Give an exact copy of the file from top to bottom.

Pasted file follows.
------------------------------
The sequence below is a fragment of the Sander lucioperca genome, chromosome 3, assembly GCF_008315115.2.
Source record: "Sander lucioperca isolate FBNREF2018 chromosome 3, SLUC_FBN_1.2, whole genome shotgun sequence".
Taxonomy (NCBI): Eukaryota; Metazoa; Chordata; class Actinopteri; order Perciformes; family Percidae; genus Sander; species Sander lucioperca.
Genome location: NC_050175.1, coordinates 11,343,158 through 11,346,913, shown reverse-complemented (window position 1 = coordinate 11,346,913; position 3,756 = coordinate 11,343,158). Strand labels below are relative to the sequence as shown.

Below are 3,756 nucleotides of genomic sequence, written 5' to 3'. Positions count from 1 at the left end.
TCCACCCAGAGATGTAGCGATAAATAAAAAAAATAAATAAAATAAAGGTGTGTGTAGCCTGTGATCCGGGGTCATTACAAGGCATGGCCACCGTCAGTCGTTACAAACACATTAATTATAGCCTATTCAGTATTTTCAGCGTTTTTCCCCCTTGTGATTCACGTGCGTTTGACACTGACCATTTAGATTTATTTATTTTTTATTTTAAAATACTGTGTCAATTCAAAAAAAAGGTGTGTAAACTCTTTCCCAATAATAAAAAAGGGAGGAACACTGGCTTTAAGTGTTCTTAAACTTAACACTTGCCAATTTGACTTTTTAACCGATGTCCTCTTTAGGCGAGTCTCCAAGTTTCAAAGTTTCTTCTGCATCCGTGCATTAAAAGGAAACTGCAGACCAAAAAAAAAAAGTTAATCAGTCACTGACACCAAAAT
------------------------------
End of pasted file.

The sequence below is a fragment of the Sander lucioperca genome, chromosome 3, assembly GCF_008315115.2.
Source record: "Sander lucioperca isolate FBNREF2018 chromosome 3, SLUC_FBN_1.2, whole genome shotgun sequence".
Taxonomy (NCBI): Eukaryota; Metazoa; Chordata; class Actinopteri; order Perciformes; family Percidae; genus Sander; species Sander lucioperca.
Genome location: NC_050175.1, coordinates 11,343,158 through 11,346,913, shown reverse-complemented (window position 1 = coordinate 11,346,913; position 3,756 = coordinate 11,343,158). Strand labels below are relative to the sequence as shown.

Below are 3,756 nucleotides of genomic sequence, written 5' to 3'. Positions count from 1 at the left end.
TCCACCCAGAGATGTAGCGATAAATAAAAAAAATAAATAAAATAAAGGTGTGTGTAGCCTGTGATCCGGGGTCATTACAAGGCATGGCCACCGTCAGTCGTTACAAACACATTAATTATAGCCTATTCAGTATTTTCAGCGTTTTTCCCCCTTGTGATTCACGTGCGTTTGACACTGACCATTTAGATTTATTTATTTTTTATTTTAAAATACTGTGTCAATTCAAAAAAAAGGTGTGTAAACTCTTTCCCAATAATAAAAAAGGGAGGAACACTGGCTTTAAGTGTTCTTAAACTTAACACTTGCCAATTTGACTTTTTAACCGATGTCCTCTTTAGGCGAGTCTCCAAGTTTCAAAGTTTCTTCTGCATCCGTGCATTAAAAGGAAACTGCAGACCAAAAAAAAAAAGTTAATCAGTCACTGACACCAAAAT